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The 2nd is an oversized cover from the USS Niagara (a supply ship). I collect Niagara Falls, Niagara County and Niagara related, so this fits in that collecting area. There have been several ships named Niagara--not the least of which was the original, involved in Perry's exploits in the War of 1812 (and there's a replica/rebuild in Erie, PA).

It's just fun following up on these things. And the other great thing is that my parents saved nearly everything. Think maybe that's where I got my "accumulating" gene?

Roger

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smauggie
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11 Mar 2014
11:03:19pm
re: Anyone else collect Penalty Covers

Thank you! I would love to see the contents of the first cover.

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larsdog
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APS #220693 ATA#57179
12 Mar 2014
01:16:02am
re: Anyone else collect Penalty Covers

Quote:

"What does the AAMC reference number mean at the top of the page?"



AAMC = American Air Mail Catalogue. I am told that is the best source of info on US crash covers, first flight covers, etc. AAMC #551221 simply means 1955/Dec/21. I suppose if there were two crashes the same day there would be an alpha suffix, but I don't know for sure. I've never even seen an AAM Catalogue. I got that info from a cover collector several years ago. I really don't collect that area, but I wanted one example for my collection and when I got it I had to learn as much as I could about it!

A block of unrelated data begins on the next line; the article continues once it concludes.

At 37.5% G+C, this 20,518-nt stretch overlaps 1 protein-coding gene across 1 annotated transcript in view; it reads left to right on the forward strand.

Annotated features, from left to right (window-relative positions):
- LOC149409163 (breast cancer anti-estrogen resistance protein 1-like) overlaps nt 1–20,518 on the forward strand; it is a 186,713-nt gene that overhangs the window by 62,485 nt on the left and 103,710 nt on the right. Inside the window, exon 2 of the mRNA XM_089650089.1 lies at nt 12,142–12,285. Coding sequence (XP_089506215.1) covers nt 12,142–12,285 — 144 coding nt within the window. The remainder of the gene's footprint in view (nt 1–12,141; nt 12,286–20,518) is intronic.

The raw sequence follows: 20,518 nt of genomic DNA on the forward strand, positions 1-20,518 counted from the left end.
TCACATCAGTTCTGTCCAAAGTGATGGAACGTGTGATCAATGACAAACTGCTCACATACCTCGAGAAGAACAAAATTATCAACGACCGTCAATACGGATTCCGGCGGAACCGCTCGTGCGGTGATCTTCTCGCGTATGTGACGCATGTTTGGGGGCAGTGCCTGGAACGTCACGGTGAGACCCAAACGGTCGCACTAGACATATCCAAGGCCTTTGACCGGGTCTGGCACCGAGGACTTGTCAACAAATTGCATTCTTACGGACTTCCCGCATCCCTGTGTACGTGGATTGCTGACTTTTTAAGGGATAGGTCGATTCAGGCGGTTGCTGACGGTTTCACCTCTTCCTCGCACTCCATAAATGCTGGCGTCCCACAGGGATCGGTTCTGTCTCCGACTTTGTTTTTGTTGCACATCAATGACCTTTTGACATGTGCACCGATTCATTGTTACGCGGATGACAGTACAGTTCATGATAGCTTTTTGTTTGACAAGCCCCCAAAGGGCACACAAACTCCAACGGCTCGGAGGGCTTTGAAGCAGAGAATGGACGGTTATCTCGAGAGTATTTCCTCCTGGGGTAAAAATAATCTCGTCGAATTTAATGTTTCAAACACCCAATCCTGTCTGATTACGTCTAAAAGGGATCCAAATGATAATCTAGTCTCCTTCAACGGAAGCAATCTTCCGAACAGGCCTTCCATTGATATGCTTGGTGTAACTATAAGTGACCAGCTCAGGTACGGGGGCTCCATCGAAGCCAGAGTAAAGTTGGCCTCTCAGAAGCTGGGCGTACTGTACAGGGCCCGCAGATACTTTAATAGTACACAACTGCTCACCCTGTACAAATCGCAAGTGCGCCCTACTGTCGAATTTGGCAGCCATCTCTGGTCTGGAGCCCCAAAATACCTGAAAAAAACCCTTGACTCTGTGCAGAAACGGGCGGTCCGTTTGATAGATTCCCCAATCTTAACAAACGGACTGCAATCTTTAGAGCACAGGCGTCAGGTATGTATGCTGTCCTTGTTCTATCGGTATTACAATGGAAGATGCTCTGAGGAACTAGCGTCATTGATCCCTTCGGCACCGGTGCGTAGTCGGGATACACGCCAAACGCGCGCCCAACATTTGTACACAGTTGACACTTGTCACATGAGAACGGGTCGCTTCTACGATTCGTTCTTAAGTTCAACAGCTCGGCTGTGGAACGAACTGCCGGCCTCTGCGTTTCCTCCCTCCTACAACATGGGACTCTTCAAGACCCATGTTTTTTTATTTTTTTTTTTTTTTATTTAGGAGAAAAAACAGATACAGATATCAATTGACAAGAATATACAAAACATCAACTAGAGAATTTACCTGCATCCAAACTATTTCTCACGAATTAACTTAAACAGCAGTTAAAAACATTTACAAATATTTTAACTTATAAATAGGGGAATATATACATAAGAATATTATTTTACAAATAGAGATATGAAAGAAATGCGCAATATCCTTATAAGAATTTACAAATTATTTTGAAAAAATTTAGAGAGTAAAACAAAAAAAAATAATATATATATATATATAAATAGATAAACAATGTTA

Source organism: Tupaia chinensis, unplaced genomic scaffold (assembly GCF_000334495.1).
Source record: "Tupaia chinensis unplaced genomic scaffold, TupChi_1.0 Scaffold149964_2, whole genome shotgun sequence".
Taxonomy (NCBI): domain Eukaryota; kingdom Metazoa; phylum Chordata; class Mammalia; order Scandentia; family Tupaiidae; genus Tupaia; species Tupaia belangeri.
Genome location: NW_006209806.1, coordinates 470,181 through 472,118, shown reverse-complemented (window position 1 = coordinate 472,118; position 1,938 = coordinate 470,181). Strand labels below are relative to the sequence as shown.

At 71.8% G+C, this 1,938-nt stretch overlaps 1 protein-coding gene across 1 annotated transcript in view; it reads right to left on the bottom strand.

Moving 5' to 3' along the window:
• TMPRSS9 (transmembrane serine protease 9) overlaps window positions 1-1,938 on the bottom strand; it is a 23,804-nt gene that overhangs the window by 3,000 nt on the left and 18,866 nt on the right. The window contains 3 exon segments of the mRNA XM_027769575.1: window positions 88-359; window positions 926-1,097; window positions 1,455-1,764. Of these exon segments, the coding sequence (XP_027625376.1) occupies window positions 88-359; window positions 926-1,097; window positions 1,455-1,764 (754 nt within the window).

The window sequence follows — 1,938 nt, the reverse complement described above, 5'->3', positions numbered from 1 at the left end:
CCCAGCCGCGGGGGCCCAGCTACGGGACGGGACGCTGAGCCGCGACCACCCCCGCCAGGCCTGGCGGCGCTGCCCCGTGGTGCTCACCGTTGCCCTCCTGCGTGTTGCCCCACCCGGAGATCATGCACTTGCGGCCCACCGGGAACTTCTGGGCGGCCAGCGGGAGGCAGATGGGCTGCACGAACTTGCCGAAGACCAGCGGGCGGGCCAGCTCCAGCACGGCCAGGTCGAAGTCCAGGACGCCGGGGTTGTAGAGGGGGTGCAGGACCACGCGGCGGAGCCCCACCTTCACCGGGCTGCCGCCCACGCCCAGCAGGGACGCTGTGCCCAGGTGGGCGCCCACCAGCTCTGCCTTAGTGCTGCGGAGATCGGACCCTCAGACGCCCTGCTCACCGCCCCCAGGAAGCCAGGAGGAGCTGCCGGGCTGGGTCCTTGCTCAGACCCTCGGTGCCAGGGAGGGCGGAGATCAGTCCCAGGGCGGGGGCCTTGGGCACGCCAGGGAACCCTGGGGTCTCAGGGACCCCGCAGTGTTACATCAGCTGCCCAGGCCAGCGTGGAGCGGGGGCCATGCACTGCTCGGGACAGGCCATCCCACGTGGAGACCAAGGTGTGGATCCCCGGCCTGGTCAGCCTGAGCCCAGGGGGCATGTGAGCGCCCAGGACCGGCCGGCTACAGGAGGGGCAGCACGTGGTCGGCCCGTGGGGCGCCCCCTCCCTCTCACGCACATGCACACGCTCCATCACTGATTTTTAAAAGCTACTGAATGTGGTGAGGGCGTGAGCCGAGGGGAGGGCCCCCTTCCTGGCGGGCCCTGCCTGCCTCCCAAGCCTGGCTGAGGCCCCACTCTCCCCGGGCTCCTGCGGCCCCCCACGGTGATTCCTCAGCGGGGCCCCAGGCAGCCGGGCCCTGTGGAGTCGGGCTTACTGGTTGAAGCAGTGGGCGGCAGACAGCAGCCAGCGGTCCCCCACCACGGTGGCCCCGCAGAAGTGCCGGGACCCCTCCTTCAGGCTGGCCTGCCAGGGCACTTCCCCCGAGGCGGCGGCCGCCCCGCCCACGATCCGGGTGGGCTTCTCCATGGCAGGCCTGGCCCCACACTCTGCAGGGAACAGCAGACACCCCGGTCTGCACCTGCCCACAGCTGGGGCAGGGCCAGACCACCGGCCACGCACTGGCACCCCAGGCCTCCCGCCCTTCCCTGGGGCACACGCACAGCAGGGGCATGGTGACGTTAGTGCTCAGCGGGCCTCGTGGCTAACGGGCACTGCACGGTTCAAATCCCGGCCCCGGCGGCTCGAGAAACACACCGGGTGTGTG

Lars

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drmicro68
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12 Mar 2014
06:53:37am
re: Anyone else collect Penalty Covers

Antonio: Herewith the contents of the 1st cover.

Front of card

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Back of card

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And the sheet of fuel coupons

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My father was a steelworker, and we lived about 5 miles from the steel mill. He had to have the fuel coupons for his livelihood, and it was a crucial occupation in the war effort. He was the right age to be called up for service, but was passed over until the build up began for the expected invasion of Japan. His call up was negated with the end of the war.

Roger

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Bobstamp
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12 Mar 2014
07:48:45pm
re: Anyone else collect Penalty Covers

I have collected penalty covers, but not because they were penalty covers. Instead, they simply fit into other collecting interests.